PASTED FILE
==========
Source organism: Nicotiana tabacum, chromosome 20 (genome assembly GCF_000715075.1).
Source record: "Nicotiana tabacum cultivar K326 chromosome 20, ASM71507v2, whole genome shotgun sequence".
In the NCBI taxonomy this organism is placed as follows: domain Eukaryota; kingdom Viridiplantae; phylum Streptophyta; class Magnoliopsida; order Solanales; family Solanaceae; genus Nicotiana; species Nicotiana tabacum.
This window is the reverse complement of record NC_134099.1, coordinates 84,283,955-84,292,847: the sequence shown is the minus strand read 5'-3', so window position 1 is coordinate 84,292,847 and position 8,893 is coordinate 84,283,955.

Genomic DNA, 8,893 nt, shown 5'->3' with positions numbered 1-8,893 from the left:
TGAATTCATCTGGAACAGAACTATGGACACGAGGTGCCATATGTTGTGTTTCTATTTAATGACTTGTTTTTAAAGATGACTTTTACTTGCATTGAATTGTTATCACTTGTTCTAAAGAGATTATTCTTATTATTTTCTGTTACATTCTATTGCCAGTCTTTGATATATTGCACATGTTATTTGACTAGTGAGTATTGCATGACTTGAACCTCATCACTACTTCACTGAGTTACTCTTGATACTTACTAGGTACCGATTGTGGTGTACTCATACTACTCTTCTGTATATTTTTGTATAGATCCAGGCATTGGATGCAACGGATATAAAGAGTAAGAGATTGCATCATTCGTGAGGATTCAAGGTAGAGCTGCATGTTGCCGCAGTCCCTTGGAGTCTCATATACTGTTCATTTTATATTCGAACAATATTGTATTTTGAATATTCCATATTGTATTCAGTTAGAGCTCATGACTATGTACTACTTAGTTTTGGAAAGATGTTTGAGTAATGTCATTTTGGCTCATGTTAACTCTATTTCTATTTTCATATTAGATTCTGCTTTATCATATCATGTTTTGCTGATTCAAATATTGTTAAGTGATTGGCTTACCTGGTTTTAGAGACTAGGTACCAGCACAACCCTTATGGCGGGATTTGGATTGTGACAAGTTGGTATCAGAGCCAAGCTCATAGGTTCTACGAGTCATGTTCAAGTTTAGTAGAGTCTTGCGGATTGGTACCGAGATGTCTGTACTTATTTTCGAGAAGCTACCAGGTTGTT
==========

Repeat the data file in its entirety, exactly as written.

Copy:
Source organism: Nicotiana tabacum, chromosome 20 (genome assembly GCF_000715075.1).
Source record: "Nicotiana tabacum cultivar K326 chromosome 20, ASM71507v2, whole genome shotgun sequence".
In the NCBI taxonomy this organism is placed as follows: domain Eukaryota; kingdom Viridiplantae; phylum Streptophyta; class Magnoliopsida; order Solanales; family Solanaceae; genus Nicotiana; species Nicotiana tabacum.
This window is the reverse complement of record NC_134099.1, coordinates 84,283,955-84,292,847: the sequence shown is the minus strand read 5'-3', so window position 1 is coordinate 84,292,847 and position 8,893 is coordinate 84,283,955.

Genomic DNA, 8,893 nt, shown 5'->3' with positions numbered 1-8,893 from the left:
TGAATTCATCTGGAACAGAACTATGGACACGAGGTGCCATATGTTGTGTTTCTATTTAATGACTTGTTTTTAAAGATGACTTTTACTTGCATTGAATTGTTATCACTTGTTCTAAAGAGATTATTCTTATTATTTTCTGTTACATTCTATTGCCAGTCTTTGATATATTGCACATGTTATTTGACTAGTGAGTATTGCATGACTTGAACCTCATCACTACTTCACTGAGTTACTCTTGATACTTACTAGGTACCGATTGTGGTGTACTCATACTACTCTTCTGTATATTTTTGTATAGATCCAGGCATTGGATGCAACGGATATAAAGAGTAAGAGATTGCATCATTCGTGAGGATTCAAGGTAGAGCTGCATGTTGCCGCAGTCCCTTGGAGTCTCATATACTGTTCATTTTATATTCGAACAATATTGTATTTTGAATATTCCATATTGTATTCAGTTAGAGCTCATGACTATGTACTACTTAGTTTTGGAAAGATGTTTGAGTAATGTCATTTTGGCTCATGTTAACTCTATTTCTATTTTCATATTAGATTCTGCTTTATCATATCATGTTTTGCTGATTCAAATATTGTTAAGTGATTGGCTTACCTGGTTTTAGAGACTAGGTACCAGCACAACCCTTATGGCGGGATTTGGATTGTGACAAGTTGGTATCAGAGCCAAGCTCATAGGTTCTACGAGTCATGTTCAAGTTTAGTAGAGTCTTGCGGATTGGTACCGAGATGTCTGTACTTATTTTCGAGAAGCTACCAGGTTGTT